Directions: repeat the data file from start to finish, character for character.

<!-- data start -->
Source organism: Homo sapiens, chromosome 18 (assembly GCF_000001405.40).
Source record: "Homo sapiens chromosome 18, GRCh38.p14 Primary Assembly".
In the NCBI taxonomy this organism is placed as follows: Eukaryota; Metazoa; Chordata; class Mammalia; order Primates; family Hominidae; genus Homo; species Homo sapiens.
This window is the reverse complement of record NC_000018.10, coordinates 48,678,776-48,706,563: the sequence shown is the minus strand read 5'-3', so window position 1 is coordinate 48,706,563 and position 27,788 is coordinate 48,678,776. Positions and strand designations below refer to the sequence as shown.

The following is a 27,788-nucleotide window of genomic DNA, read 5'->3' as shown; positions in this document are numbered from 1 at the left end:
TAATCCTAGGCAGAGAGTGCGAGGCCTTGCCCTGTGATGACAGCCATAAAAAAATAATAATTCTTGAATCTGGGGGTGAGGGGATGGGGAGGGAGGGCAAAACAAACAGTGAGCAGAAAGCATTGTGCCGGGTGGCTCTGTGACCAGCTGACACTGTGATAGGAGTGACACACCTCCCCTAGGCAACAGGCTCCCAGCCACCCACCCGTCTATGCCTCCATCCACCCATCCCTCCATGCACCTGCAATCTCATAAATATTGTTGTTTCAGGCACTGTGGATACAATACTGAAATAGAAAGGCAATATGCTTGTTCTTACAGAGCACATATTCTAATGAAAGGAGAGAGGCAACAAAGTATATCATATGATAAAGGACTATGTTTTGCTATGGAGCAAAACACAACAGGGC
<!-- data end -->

Source organism: Homo sapiens, chromosome 18 (assembly GCF_000001405.40).
Source record: "Homo sapiens chromosome 18, GRCh38.p14 Primary Assembly".
In the NCBI taxonomy this organism is placed as follows: Eukaryota; Metazoa; Chordata; class Mammalia; order Primates; family Hominidae; genus Homo; species Homo sapiens.
This window is the reverse complement of record NC_000018.10, coordinates 48,678,776-48,706,563: the sequence shown is the minus strand read 5'-3', so window position 1 is coordinate 48,706,563 and position 27,788 is coordinate 48,678,776. Positions and strand designations below refer to the sequence as shown.

The following is a 27,788-nucleotide window of genomic DNA, read 5'->3' as shown; positions in this document are numbered from 1 at the left end:
TAATCCTAGGCAGAGAGTGCGAGGCCTTGCCCTGTGATGACAGCCATAAAAAAATAATAATTCTTGAATCTGGGGGTGAGGGGATGGGGAGGGAGGGCAAAACAAACAGTGAGCAGAAAGCATTGTGCCGGGTGGCTCTGTGACCAGCTGACACTGTGATAGGAGTGACACACCTCCCCTAGGCAACAGGCTCCCAGCCACCCACCCGTCTATGCCTCCATCCACCCATCCCTCCATGCACCTGCAATCTCATAAATATTGTTGTTTCAGGCACTGTGGATACAATACTGAAATAGAAAGGCAATATGCTTGTTCTTACAGAGCACATATTCTAATGAAAGGAGAGAGGCAACAAAGTATATCATATGATAAAGGACTATGTTTTGCTATGGAGCAAAACACAACAGGGC